Pretty much this.As for happiness, I think there are several factors explaining it, even if I believe there is no way to measure it precizely and make rankings of happy countries.
First, there are basic needs: people need to have food, water, and they must be healthy. That's why all of the third world is at the bottom of the list.
Then, you need security. That's why all the countries at war are also at the bottom of the list.
Then, you need some freedom. You can remove all the dictatorships from the top of the list, even if people are in security and if they are not starving, like in Saudi Arabia.
Then, when you have food, security and freedom, you have to find the good mix between wealth (work: everyone must be able to find a job and that job must bring a reasonable income, and there musn't be too much social disparities) and leisure (with a good quality of life and environment).
I think the Scandinavian countries score so high because unemployment is very low, there aren't a lot of social disparities (that's easier when you have an homogeneous society), and they live in a healthy environment.
I think the USA score less because, even if Americans are richer on average, there are huge disparities (there are some extremely rich Americans, but there are also extremely poor Americans, while in most Europeans societies, richs are only moderately rich and poors are moderately poor, thanks to our social security system). That may be explained because there are many minorities in the USA, and when there are big minorities it is more difficult to establish wealth redistribution (Danish are generous with their unemployed people because everyone there is Danish; they would be less generous if half of their jobless people were Africans).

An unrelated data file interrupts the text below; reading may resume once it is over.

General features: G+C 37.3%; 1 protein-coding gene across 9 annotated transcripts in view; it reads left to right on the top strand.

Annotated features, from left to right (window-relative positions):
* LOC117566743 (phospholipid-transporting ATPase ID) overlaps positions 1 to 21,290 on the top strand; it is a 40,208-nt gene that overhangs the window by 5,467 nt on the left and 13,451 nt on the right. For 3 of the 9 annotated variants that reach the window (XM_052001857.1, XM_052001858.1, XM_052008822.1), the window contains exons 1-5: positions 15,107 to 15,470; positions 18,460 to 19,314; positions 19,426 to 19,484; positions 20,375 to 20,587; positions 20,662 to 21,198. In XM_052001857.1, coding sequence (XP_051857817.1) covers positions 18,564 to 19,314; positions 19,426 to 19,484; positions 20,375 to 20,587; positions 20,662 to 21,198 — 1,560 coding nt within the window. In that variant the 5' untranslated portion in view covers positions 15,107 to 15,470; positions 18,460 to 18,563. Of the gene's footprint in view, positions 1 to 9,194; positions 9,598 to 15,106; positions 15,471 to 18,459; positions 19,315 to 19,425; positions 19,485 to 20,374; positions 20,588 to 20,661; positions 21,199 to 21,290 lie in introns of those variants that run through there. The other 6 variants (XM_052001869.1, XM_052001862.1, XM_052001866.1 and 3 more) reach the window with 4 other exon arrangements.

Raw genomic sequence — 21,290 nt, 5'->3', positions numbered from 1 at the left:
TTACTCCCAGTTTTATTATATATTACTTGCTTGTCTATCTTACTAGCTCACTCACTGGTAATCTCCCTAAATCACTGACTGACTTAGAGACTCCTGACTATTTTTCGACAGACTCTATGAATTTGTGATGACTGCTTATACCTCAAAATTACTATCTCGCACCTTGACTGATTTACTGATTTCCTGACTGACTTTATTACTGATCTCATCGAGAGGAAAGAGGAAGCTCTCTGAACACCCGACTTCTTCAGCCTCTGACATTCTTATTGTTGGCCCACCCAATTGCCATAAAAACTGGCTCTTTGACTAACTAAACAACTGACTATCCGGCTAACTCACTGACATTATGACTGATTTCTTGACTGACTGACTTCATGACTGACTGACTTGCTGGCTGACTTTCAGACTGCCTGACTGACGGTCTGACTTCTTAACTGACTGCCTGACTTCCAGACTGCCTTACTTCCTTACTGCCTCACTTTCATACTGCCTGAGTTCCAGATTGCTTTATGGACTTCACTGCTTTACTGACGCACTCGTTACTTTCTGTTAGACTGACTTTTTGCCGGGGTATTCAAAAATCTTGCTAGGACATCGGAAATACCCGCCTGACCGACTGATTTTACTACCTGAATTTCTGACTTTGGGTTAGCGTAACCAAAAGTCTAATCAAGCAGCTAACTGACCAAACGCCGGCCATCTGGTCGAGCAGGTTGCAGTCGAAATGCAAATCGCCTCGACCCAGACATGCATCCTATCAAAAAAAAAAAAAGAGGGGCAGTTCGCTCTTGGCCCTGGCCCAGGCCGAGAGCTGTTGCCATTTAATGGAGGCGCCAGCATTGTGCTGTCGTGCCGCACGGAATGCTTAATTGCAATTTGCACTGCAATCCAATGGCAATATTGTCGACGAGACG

Another difference IMO is that people in Europe feel quite secure, while in the USA there seems to be a paranoia about terrorist attacks since 2001.
I may disagree slightly on the racial reasoning but yea.